Architecture has a racist past. These artists radically reimagined it

It’s no revelation that Black Americans have been underserved by architects and urban planners. Systemic racism pervades the built environment–from segregated communities and freeways built on top of Black neighborhoods to prejudiced housing practices and a lack of Black representation in the development process. It doesn’t help that just 11% of architects identify as a racial minority.

The question is not how this happened, but what to do about it.

Reconstructions: Architecture and Blackness in America is a new exhibition at the Museum of Modern Art in New York that seeks to bring this question into new light. It focuses less on what has gone so wrong for so long, but how architecture can begin to better reflect and represent people it has neglected and abused.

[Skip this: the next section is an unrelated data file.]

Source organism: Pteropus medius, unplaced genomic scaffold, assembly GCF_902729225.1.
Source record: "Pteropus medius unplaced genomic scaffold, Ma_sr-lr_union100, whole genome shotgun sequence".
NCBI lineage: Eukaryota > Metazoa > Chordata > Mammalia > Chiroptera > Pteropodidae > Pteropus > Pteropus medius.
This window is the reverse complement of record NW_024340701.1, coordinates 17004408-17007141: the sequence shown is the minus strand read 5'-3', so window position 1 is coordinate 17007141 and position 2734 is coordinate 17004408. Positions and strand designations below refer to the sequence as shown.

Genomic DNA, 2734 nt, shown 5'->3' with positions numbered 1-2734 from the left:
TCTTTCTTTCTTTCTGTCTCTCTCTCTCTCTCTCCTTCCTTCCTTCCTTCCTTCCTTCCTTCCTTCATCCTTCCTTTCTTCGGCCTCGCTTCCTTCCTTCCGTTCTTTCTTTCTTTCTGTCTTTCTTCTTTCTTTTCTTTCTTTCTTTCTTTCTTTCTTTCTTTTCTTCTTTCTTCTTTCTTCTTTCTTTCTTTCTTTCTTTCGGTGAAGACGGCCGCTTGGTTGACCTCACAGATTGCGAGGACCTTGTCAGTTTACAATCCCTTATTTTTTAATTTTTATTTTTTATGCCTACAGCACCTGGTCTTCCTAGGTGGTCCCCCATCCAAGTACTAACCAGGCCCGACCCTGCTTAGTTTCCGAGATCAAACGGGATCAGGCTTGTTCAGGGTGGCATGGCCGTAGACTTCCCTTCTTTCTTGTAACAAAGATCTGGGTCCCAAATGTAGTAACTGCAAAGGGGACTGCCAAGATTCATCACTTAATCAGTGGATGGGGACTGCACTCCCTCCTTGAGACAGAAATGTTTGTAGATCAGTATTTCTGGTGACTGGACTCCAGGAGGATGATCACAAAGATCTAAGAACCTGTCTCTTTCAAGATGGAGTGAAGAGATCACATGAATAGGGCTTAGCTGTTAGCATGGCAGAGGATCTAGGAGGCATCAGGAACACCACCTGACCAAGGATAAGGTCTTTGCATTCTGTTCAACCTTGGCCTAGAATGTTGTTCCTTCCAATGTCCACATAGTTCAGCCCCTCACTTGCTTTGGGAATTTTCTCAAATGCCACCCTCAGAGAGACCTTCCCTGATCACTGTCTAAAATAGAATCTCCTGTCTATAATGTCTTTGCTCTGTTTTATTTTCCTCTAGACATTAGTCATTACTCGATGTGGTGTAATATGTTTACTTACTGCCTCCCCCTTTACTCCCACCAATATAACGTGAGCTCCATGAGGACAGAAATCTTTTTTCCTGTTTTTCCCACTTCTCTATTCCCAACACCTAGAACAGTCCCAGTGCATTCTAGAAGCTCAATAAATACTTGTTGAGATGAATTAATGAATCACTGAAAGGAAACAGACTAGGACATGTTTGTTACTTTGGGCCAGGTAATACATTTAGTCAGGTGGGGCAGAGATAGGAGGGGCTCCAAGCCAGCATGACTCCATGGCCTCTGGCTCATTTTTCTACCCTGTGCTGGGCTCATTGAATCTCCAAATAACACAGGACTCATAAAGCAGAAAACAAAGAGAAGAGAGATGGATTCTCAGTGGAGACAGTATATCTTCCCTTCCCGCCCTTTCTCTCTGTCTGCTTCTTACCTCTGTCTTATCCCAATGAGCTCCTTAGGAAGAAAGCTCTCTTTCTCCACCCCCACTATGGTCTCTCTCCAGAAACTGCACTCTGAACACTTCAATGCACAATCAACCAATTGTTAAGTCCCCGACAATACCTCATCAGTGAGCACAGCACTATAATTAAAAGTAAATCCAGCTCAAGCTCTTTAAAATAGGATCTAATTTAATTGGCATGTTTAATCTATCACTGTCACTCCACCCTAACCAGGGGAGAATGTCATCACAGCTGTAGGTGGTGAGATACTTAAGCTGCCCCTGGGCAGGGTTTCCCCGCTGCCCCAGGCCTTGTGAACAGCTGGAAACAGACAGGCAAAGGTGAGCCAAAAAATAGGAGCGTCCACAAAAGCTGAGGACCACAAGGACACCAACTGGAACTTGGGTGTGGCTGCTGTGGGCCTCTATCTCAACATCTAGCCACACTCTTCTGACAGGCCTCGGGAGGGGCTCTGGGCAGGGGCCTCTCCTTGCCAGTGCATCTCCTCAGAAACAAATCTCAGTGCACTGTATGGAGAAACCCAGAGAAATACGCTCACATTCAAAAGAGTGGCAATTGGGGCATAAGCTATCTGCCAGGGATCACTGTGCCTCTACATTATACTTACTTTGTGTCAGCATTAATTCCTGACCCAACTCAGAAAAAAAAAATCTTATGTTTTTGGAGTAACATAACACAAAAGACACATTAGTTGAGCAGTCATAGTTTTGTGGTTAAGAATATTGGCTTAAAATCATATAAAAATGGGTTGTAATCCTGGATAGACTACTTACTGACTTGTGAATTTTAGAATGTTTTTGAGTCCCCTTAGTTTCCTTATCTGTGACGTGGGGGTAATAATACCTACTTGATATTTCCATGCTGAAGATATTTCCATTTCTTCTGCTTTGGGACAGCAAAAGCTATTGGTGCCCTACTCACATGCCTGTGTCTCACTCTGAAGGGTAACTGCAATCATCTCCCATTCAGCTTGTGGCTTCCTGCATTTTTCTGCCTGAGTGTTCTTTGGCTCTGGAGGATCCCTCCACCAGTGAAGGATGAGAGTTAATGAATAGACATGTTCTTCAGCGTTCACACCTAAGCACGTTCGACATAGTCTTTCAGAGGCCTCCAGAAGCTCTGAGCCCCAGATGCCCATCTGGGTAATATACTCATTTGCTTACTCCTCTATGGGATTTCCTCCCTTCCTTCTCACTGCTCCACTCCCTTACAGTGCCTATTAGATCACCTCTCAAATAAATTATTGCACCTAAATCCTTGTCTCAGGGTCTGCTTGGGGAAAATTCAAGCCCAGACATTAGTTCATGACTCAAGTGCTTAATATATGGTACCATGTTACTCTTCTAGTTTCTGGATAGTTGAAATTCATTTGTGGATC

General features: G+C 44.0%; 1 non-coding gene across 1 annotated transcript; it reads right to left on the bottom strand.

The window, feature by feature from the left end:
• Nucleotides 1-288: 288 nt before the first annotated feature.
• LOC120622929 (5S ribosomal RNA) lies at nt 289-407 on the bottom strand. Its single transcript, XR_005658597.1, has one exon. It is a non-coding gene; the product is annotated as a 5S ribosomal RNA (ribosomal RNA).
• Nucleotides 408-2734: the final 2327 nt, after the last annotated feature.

The exhibition was organized by Sean Anderson, an associate curator in MoMA’s Department of Architecture and Design, and Mabel O. Wilson, an architecture professor at Columbia University. About three years ago, Anderson was doing research on some of the most well-known mid-century Black architects, including Paul Revere Williams and Max Bond, and was surprised to find that neither had been included in any of the museum’s exhibitions over the years. “And the more I started digging into that, I realized that no Black architects had been shown,” Anderson says.


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